Does anyone else ever look in their kid’s room and think “this room is bursting at the seams, there is literally no room for ANY MORE TOYS”? Or is it just me? Toys, or objects that can be used as a toy, play a central role in the development of our children. They encourage play on all levels, which helps our children learn developmental, social and emotional skills. One toy, in particular, can often become the loving object that helps a toddler separate from the key caregiver. This toy (often a teddy or blanket) is known as the transitional object (Winnicott, 1953). A child forms a persistent attachment with this toy and nothing can replace it (hands up who’s child has lost their transitional object and no other (even if identical) is ever the same?). There is something about this toy into which the child puts their utmost trust and makes them feel safe when their caregiver is not there. This is probably the most important toy your child will ever have and it is so important for us adults to get to grips with its true meaning. My transitional object was a little rag doll named Susie. At my wedding, my dad told the famous story of how I lost her one night and would NOT go to sleep until she is found. This important toy goes back generations and is not one to be dismissed or taken lightly!
However, these days the world is so full of toys it can become overwhelming for both our children and ourselves. Where do we start? What toys should we encourage our children to play with and what toys should be left on the shelf? As play therapists, we generally kit out the playroom with some specific toys. Play is the way a child expresses themselves before they have language competent to do so and social skills to read and understand situations and feelings. In the playroom, it is important to have toys that maximise expression. In his book The Art of the Relationship, Garry Landreth suggests the type of toys you might find in a playroom. For example, toys the allow expression of a wide range of feelings (such as puppets), toys that allow exploration of real-life experiences, (such as a medical kit, kitchen set, cash register, or dolls), toys that allow limits to be tested safely and an understanding of self to develop (such as dolls, a bop bag (something physical), toy weapons (non-realistic), soldiers, dinosaurs/wild animals), expressive toys (such as playdoh, sand, water, paints, craft. – toys where there is no right or wrong way to use them). It is helpful to have a wide range of toys available but I am also a firm believer in the ability a child has to use their imagination to create what they do not have.
Toys allow a child to experiment in the safety of play so that when they face similar situations in real life they have an idea of how it might go. In play, the child can take control of the situation and as the therapist offers understanding and acceptance, the real-life situation suddenly feels a lot more manageable. Landreth gives a lovely example of a child reenacting a situation with a toy. The outcome being that the child realises if they were to treat a fellow peer in the way they have the toy, the peer would be hurt. The toy has acted as a vehicle of expression as well as a teaching object.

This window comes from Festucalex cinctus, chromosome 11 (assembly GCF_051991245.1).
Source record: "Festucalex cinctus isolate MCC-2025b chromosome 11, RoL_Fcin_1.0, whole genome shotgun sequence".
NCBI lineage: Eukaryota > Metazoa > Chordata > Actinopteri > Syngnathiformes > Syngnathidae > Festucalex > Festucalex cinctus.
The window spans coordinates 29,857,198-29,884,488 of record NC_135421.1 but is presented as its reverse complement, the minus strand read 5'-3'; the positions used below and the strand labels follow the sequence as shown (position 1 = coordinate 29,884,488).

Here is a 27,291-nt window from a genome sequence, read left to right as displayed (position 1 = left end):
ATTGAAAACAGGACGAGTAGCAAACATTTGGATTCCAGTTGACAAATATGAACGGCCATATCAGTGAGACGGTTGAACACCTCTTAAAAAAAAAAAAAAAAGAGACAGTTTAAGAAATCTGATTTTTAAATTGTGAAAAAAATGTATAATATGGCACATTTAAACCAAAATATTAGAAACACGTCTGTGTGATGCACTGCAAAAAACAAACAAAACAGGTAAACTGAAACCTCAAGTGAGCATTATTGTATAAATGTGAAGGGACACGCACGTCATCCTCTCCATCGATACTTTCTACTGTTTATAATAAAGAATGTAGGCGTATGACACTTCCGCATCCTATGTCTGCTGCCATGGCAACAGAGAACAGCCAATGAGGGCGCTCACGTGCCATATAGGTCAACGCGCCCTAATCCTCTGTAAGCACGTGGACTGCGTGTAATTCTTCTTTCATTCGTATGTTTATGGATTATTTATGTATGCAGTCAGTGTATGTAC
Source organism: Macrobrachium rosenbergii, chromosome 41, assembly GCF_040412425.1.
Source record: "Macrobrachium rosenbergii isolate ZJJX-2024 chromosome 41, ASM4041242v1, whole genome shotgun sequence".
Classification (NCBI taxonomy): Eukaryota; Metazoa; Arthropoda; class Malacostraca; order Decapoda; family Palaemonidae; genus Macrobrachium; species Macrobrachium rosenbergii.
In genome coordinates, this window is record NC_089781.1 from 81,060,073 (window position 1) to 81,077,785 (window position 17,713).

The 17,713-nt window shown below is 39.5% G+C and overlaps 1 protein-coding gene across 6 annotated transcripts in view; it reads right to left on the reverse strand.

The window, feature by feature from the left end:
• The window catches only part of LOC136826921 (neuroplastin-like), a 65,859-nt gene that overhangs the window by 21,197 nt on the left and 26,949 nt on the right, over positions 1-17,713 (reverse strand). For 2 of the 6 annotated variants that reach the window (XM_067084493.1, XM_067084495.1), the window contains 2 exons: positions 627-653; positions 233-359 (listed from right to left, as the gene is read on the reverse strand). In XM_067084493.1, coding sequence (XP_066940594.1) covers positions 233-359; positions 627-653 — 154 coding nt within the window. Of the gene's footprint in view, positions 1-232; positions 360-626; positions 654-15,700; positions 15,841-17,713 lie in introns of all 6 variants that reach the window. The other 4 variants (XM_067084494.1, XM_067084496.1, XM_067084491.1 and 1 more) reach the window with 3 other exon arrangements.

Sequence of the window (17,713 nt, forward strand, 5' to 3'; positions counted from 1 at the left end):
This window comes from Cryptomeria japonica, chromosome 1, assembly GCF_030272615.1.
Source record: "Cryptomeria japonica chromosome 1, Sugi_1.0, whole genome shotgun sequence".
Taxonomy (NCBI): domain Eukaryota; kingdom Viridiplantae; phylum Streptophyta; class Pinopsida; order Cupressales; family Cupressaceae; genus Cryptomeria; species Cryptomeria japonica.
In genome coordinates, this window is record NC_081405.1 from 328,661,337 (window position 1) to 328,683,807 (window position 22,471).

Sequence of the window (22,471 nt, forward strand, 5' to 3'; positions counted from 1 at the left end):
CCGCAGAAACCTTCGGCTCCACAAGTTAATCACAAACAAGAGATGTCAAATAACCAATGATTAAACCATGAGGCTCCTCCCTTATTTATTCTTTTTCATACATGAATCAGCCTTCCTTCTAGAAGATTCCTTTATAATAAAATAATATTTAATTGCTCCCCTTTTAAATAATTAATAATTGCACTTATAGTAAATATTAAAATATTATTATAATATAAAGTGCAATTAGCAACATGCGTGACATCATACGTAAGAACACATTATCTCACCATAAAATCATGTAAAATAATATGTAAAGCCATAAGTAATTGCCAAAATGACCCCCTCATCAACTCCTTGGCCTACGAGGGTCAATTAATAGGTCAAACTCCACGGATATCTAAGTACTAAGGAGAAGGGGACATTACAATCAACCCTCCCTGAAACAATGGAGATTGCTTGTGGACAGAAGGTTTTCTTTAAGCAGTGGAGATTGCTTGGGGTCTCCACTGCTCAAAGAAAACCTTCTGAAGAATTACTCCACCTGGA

Play is also a place where children have the opportunity to regress. This means they may play younger than they are. A child must be allowed to do this to enable them to fill in gaps or make sense of experiences they don’t feel they can fully grasp. If a child regresses regularly it might be worth exploring the themes of their regressed play and if there is anything that triggers this play.
I could go on and on (talking about play is one of those things that I find hard to stop talking about!), but I am aware I have already outlined a lot of information and probably made the next trip to ToysRus (are they still in business? The one in Cardiff is now a massive vaccination centre!) a living nightmare! So to close, I will leave you with this…toys should be something that allows a child to “be”. They need not be prescriptive and ought not to give the message “be careful with me”. If a toy is easily broken, it doesn’t allow the child to play with it in the way the child needed to! Yes, we should teach our children to be respectful and look after their things, but we also need them to be expressive in play’s safe realms. If a child cannot bash an action man to the ground without his arm falling off, what can the child use to express frustration or injustice? Surely, we’d rather it was the toy than aimed at ourselves? Toys do not need to be elaborate but instead allow for the imagination to grow and develop.
So much research has gone into the development of toys, I feel one little blog can hardly do it justice. There are so many more categories I haven’t even touched upon here – such as teaching/learning toys, outside games, board games, musical toys and not to forget computer games. If you are interested to hear more, do drop me a message and I’ll expand in another blog. But, for now, enjoy watching your children play. It is a gift and brings them life.